Accelerating Transformative Transnational Action at the Climate-Biodiversity Frontier? Outcomes and correlates of effectiveness of nature-based solutions

Sander Chan, Kyle Wada, Andrew Deneault, Idil Boran

Research output: Contribution to conferenceAbstractAcademic


Nature-based solutions (NBS) are touted as integrative strategies that simultaneously reduce biodiversity and habitat loss, support climate mitigation and adaptation, while generating societal benefits. They are therefore seen as potentially transformative towards a low-carbon, nature-positive and sustainable future.

Given these promises, NBS are proposed by a multiplicity of actors, including governments and international organizations, and increasingly also by non-traditional actors such as businesses, investors, NGOs, and local authorities, both individually and through networks that engage these transnational actors. For instance, the ‘Business for Nature’ alliance convenes businesses and elicits new commitments promoting pro-nature standards and best practices, while increasing climate resilience. Moreover, international organizations are increasingly mobilizing NBS through ‘action agendas’ such as the ‘Global Climate Action Agenda’ and the ‘Agenda for Nature and People’, respectively in the contexts of the United Nations Framework Convention on Climate Change (UNFCCC) and the Convention on Biological Diversity (CBD).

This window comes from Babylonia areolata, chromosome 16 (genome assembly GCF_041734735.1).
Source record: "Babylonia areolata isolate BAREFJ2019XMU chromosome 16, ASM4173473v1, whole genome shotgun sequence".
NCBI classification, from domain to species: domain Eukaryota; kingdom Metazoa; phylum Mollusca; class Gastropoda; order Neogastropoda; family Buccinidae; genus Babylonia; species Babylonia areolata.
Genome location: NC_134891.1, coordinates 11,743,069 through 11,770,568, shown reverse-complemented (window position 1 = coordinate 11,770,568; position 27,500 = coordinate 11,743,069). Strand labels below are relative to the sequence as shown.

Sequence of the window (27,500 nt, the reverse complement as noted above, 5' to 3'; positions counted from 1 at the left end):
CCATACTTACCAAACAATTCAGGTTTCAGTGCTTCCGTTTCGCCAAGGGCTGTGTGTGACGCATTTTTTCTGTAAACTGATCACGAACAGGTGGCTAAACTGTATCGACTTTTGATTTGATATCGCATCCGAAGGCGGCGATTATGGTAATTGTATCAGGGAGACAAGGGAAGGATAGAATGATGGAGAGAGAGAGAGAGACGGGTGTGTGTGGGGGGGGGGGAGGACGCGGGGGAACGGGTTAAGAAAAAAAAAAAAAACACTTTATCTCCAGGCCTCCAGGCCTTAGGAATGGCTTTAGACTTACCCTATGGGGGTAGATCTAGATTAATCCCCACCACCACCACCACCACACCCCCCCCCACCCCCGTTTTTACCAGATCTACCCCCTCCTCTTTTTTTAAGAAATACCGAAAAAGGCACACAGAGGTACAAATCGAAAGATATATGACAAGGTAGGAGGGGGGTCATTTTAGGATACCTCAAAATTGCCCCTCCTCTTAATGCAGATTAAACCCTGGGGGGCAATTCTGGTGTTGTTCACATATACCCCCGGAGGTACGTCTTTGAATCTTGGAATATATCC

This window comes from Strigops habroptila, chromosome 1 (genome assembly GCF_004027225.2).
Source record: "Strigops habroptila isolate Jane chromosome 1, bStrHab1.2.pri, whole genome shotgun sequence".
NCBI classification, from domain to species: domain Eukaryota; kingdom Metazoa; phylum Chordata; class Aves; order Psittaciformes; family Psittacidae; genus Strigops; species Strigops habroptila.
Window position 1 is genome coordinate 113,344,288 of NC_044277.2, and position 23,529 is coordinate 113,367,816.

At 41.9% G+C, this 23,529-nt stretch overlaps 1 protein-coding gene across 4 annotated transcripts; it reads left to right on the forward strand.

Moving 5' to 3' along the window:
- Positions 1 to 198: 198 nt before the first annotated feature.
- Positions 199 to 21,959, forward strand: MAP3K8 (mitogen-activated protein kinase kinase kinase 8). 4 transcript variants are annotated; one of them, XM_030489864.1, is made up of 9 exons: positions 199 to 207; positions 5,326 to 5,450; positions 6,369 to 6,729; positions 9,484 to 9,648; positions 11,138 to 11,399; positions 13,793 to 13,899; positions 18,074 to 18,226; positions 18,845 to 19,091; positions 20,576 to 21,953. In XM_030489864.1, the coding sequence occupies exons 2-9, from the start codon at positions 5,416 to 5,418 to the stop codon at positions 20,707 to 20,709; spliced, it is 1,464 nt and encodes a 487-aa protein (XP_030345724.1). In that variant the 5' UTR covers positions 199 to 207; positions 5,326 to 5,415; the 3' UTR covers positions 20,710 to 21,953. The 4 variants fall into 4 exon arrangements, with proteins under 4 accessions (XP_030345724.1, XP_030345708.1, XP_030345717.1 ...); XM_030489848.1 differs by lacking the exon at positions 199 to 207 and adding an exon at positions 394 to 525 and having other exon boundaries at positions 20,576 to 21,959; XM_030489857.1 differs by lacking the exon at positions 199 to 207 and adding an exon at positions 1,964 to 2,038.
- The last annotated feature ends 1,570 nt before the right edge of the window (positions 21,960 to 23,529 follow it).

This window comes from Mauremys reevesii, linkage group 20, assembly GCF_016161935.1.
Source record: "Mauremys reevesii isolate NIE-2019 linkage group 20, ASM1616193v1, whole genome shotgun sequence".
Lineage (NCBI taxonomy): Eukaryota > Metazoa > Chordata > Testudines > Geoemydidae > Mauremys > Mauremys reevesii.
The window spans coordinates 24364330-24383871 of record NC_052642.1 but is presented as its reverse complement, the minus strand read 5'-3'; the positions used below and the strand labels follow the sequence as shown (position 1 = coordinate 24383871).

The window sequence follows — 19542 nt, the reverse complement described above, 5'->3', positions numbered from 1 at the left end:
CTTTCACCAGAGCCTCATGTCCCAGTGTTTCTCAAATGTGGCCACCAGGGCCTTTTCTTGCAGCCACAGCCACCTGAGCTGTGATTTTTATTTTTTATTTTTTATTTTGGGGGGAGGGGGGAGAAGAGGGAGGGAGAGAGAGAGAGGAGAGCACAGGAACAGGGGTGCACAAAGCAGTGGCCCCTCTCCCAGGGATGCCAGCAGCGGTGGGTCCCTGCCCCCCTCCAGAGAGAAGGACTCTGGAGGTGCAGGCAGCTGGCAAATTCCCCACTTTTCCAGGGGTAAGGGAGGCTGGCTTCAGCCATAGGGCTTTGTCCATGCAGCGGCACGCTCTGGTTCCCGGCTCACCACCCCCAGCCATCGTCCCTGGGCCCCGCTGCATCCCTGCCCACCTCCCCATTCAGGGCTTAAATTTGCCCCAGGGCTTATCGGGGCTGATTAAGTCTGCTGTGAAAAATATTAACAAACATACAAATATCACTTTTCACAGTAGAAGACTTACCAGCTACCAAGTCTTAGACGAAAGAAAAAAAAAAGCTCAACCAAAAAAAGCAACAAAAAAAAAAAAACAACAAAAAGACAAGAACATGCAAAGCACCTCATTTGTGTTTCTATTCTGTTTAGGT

The strong interest among transnational actors and action agendas raises the question whether transnational NBS initiatives effectively deliver on their promises. Despite considerable theoretical debate, we lack evidence to determine ‘effectiveness’, both in terms of whether individual actors and networks deliver on their promises, and whether the growing ‘universe’ of (transnational) NBS is credibly moving towards sustainable transformations.

This paper addresses this knowledge gap by analyzing the performance of NBS across the aforementioned action agendas and examining incentives and driving factors that influence performance. Using the newly developed Nature and Climate Cooperative Initiatives Databases (N/C-CID), which respectively track cooperative biodiversity and climate initiatives, this study responds to three questions. First, it gauges the extent to which NBS initiatives produce outputs aligned with their commitments (or, ‘output performance’). Second, it applies multivariate regression analyses to determine factors that influence performance. Finally, it makes recommendations for action agendas to credibly support transformative Nbs initiatives.
Original languageEnglish
Publication statusPublished - Oct 2022
Event2022 Toronto Conference on Earth System Governance: Governing accelerated transitions: justice, creativity, and power in a transforming world - Toronto, Canada
Duration: 20 Oct 202224 Oct 2022


Conference2022 Toronto Conference on Earth System Governance


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